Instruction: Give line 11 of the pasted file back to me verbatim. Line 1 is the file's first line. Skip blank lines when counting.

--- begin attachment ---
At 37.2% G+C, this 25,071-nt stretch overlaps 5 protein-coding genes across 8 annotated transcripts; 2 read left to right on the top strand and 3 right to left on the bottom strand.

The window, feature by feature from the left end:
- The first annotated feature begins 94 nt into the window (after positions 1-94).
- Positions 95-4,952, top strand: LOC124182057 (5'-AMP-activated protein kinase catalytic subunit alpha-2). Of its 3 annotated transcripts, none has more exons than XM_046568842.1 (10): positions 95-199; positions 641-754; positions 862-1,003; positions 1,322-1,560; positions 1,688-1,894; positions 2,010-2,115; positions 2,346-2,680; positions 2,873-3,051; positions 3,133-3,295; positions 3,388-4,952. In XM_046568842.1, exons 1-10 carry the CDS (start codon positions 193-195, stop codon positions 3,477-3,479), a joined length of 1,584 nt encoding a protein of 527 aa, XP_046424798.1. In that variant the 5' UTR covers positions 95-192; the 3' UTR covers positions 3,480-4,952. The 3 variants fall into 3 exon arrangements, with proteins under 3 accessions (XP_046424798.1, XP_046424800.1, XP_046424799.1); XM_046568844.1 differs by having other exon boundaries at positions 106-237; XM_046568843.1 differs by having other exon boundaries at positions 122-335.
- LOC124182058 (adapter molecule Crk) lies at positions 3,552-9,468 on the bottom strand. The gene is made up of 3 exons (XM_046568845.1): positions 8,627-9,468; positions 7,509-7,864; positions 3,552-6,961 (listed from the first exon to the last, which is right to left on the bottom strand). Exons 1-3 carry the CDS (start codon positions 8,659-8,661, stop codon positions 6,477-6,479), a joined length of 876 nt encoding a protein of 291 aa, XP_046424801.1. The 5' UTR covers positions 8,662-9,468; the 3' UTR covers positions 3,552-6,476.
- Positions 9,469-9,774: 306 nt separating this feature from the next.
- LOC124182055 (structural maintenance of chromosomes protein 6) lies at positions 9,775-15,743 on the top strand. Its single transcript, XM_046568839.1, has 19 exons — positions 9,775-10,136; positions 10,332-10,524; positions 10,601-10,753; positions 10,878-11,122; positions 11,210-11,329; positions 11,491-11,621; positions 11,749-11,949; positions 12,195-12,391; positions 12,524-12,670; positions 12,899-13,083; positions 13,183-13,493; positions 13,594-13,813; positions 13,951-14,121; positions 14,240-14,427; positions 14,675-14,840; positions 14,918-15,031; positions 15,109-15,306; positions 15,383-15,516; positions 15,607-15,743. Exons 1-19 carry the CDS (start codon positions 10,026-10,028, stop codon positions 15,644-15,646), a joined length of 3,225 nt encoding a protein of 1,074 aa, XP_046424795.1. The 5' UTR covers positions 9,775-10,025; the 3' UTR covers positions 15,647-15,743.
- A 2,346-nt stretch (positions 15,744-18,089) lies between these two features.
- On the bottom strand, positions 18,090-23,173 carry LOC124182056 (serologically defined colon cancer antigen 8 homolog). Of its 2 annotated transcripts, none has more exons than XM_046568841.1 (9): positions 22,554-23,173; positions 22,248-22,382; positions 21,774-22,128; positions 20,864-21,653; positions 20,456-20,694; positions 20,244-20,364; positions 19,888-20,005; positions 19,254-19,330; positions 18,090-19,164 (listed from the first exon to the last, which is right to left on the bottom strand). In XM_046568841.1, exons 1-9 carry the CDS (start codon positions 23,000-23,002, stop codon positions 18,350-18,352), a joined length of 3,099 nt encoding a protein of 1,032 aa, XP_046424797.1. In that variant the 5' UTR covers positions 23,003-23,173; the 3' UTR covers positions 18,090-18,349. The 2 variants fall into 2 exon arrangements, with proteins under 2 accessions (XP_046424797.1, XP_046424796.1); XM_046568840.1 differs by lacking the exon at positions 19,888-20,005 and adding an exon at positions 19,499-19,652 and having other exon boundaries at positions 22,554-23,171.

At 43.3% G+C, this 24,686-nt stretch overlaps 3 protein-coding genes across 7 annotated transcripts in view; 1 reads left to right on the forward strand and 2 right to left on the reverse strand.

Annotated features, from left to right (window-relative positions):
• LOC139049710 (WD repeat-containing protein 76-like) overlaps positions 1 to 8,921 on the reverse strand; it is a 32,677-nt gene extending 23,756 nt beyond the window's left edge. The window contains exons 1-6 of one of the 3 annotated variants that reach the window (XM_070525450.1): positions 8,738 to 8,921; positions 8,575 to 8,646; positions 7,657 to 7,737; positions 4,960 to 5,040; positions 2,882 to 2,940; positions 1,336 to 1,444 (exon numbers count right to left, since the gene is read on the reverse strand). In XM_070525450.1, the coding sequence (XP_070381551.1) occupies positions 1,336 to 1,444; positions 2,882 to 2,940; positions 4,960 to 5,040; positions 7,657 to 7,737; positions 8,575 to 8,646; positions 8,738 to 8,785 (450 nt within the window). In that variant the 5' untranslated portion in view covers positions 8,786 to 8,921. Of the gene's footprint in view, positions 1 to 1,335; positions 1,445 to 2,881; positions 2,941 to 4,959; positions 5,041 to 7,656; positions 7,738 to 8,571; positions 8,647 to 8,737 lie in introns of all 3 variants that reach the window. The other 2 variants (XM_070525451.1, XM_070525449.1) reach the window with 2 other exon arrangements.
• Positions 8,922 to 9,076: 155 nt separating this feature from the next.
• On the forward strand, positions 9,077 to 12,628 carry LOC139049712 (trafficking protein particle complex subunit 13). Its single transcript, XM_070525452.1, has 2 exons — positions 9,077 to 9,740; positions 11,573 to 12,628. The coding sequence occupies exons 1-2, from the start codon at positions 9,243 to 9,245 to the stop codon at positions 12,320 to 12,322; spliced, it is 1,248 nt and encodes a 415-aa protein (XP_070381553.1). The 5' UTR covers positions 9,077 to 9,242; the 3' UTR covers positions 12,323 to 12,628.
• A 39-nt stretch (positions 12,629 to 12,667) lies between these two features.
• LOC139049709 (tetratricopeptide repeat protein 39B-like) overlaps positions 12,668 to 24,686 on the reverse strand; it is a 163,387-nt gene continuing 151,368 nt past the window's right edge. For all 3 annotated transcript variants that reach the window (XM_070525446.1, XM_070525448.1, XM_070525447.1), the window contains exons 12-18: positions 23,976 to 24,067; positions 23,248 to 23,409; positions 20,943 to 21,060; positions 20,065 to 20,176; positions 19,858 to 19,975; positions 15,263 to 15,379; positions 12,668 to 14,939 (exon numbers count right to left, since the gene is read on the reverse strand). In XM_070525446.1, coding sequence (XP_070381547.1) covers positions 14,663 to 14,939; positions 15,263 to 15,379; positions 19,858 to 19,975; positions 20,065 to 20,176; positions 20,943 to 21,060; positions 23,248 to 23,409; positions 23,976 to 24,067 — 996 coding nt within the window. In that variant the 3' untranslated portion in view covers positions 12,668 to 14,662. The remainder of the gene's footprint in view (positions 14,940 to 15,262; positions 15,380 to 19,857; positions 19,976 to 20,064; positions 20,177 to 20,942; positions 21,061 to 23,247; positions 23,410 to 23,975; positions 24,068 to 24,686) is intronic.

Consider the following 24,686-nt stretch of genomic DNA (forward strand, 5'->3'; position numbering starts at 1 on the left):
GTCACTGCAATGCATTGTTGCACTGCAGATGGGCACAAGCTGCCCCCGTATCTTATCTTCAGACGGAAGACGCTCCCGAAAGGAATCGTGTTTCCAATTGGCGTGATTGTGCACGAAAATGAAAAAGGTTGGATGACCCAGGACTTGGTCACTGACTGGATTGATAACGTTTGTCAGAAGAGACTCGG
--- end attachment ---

Annotated features, from left to right (window-relative positions):